Meet inchplant, an iconic indoor plant. Shown off proudly in a hanging basket, this wild soul is very forgiving, making it a perfect green companion. Some say it even used to be a housewarming gift: it grows quickly, so a handful of stem cuttings was sure to cover the new household with greenery. Read on to see whether it really is as independent as they say, and what are the ways to enjoy having it in your home.
The common names given to the Tradescantia zebrina reveal a lot about its nature - Wandering Jew (Wandering Dude?), spiderwort, or inchplant. In Spain, however, they call it Saint Lucy's plant - particular chemicals are used in the eye drops, and this saint is known to have been able to restore sight and spread light. An inchplant implies there's only an inch needed to propagate the plant. Or that it grows an inch every week! There are lighter and darker variegated species within the Wandering Jew family. Since inchplant lives relatively little and tends to get unruly, some call it invasive. Here's where you can step in and provide a careful watch - so that there's mutual respect between you!
Keep your tradescantia zebrina watering regime on the easier side; this plant tolerates short-term droughts better than overwatering. Keep the soil only slightly moist during warmer seasons and cut back on the water volume in winter: excessive moisture doesn't help the growth and may stagnate. As many hanging plants do, an inchplant enjoys regular misting. But watch out not to splash the foliage directly when watering to avoid bacterial infections and rotting.
Tradescantia zebrina care can be conducted under colder conditions, relatively rare among houseplants. Even an average temperature of just 50˚F (15˚C) will do fine. However, cold drafts and frosts are still to be avoided, as well as irregular temperature swifts. This causes unnecessary stress, and you might notice the leaves getting weaker and developing a yellow hue.
Light for tradescantia zebrina directly impacts the lushness and the vibrancy of the variegated foliage. Keeping them in the shade is fine when it comes to health, but if esthetics matter to you, provide a few hours of exposure to bright sunlight a day. You'll notice the positive changes quickly. Do this gradually; there is no need to stress the plant with irregularities. If you see dry tips developing, this indicates sunburns. An inchplant flower is not a too common occurrence, but it is again correct and sufficient light that may make it real. The flowers are violet, spiky yet delicate.
Repotting and propagation
The growth dynamics of the plant sometimes make you think it's asking to be repotted. An easier way will be to propagate the inchplant. Make a few stem cuttings using sterilized utensils and put them in water. In a week or so, when you see new roots forming, plant your new babies in the soil. The inchplant care guidelines don't call for a particular potting soil mix; a regular one will do. Just make sure it's well-draining. Repot the plant every three years or if you see the signs of roots getting cramped.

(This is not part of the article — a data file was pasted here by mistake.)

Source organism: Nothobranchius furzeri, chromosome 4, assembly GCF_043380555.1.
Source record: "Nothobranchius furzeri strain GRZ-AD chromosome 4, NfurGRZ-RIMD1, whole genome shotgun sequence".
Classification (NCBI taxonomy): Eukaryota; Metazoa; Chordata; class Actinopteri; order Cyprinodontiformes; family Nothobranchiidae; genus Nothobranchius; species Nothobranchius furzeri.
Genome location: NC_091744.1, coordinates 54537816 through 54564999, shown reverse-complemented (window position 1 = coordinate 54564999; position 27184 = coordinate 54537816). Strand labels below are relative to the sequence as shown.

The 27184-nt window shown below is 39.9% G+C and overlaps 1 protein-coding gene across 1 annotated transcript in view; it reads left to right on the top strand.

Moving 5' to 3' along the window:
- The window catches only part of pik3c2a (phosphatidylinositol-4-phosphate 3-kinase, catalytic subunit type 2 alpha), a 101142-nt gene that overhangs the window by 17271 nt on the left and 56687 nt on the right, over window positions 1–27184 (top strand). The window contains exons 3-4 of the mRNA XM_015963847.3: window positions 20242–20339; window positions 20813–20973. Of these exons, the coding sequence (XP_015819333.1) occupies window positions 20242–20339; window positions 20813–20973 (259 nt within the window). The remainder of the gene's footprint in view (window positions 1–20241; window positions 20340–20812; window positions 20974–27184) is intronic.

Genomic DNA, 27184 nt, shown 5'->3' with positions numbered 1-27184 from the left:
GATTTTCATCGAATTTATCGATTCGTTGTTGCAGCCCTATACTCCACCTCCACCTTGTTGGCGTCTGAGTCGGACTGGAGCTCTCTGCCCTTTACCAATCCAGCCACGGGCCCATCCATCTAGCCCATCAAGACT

The juicy leaves retain a lot of moisture, just like leaves in succulents do, so usually, there's no need to worry about low humidity. If you know your room to be excessively dry, mist the plant regularly, keep it in the kitchen, or consider using a humidifier.
Some types of the wandering jew plant are toxic to pets, in particular, the sap inside the stems, so beware of the possible contact and reach out to the vet in case it happens.
You can grow differently variegated species in one pot if you like the sight of it. Just make sure there's enough ventilation and all the other requirements are met.
Tradescantia zebrina will appreciate you slightly feeding it during the growth phase, but stop the procedure before the dormant phase as this will do more harm than good.
Pests and common diseases
The tradescantia zebrina indoor care sometimes may include dealing with pest infections. Your inchplant might suffer from those should there be a lack of ventilation, overwatering, or high humidity combined with poor sunlight. Should you notice pests on your plant, wash them away with water, get rid of damaged stems and leaves.
If you notice the leaves fading, getting softer, and going yellow - this may be either due to overwatering or cold stress. Check your watering routine and the soil; root rot is not uncommon in this plant.
Inchplants growing near the vents and radiators tend to get scorching of the leaves, wilting, and crispy edges. Find a better spot for such plants, remove the damaged leaves and slightly increase the watering and misting for a while.
Sometimes due to the lush foliage, it's hard not to splash the leaves with water. This may cause bacterial infection, so try to water the plant closer to the roots.
The Wandering Jew plant can become a valuable part of your green family - you can count on its survivability even when other plants let you down. Hanging a pot or two with these beautifully patterned plants is sure to make things brighter in your household.